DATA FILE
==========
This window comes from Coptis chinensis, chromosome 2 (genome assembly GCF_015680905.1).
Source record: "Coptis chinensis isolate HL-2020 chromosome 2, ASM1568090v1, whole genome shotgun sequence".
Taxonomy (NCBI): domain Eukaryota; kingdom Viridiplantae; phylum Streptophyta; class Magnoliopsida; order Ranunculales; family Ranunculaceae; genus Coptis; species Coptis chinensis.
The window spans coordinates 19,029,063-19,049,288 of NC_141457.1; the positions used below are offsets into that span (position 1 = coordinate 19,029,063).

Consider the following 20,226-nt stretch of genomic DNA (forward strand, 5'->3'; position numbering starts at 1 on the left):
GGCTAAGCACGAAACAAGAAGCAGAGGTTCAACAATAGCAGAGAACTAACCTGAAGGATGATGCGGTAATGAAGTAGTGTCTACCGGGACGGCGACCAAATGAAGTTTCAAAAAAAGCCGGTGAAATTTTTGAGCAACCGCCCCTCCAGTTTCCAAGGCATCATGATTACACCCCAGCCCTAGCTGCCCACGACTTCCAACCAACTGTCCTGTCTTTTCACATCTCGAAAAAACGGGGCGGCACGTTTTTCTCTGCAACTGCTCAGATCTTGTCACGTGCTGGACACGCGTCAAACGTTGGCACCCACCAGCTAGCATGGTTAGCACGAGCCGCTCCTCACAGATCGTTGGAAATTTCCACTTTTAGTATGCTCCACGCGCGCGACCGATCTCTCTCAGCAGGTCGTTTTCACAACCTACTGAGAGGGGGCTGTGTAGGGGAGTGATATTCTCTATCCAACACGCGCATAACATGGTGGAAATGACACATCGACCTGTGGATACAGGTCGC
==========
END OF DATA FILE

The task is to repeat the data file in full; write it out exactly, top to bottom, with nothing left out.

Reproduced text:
This window comes from Coptis chinensis, chromosome 2 (genome assembly GCF_015680905.1).
Source record: "Coptis chinensis isolate HL-2020 chromosome 2, ASM1568090v1, whole genome shotgun sequence".
Taxonomy (NCBI): domain Eukaryota; kingdom Viridiplantae; phylum Streptophyta; class Magnoliopsida; order Ranunculales; family Ranunculaceae; genus Coptis; species Coptis chinensis.
The window spans coordinates 19,029,063-19,049,288 of NC_141457.1; the positions used below are offsets into that span (position 1 = coordinate 19,029,063).

Consider the following 20,226-nt stretch of genomic DNA (forward strand, 5'->3'; position numbering starts at 1 on the left):
GGCTAAGCACGAAACAAGAAGCAGAGGTTCAACAATAGCAGAGAACTAACCTGAAGGATGATGCGGTAATGAAGTAGTGTCTACCGGGACGGCGACCAAATGAAGTTTCAAAAAAAGCCGGTGAAATTTTTGAGCAACCGCCCCTCCAGTTTCCAAGGCATCATGATTACACCCCAGCCCTAGCTGCCCACGACTTCCAACCAACTGTCCTGTCTTTTCACATCTCGAAAAAACGGGGCGGCACGTTTTTCTCTGCAACTGCTCAGATCTTGTCACGTGCTGGACACGCGTCAAACGTTGGCACCCACCAGCTAGCATGGTTAGCACGAGCCGCTCCTCACAGATCGTTGGAAATTTCCACTTTTAGTATGCTCCACGCGCGCGACCGATCTCTCTCAGCAGGTCGTTTTCACAACCTACTGAGAGGGGGCTGTGTAGGGGAGTGATATTCTCTATCCAACACGCGCATAACATGGTGGAAATGACACATCGACCTGTGGATACAGGTCGC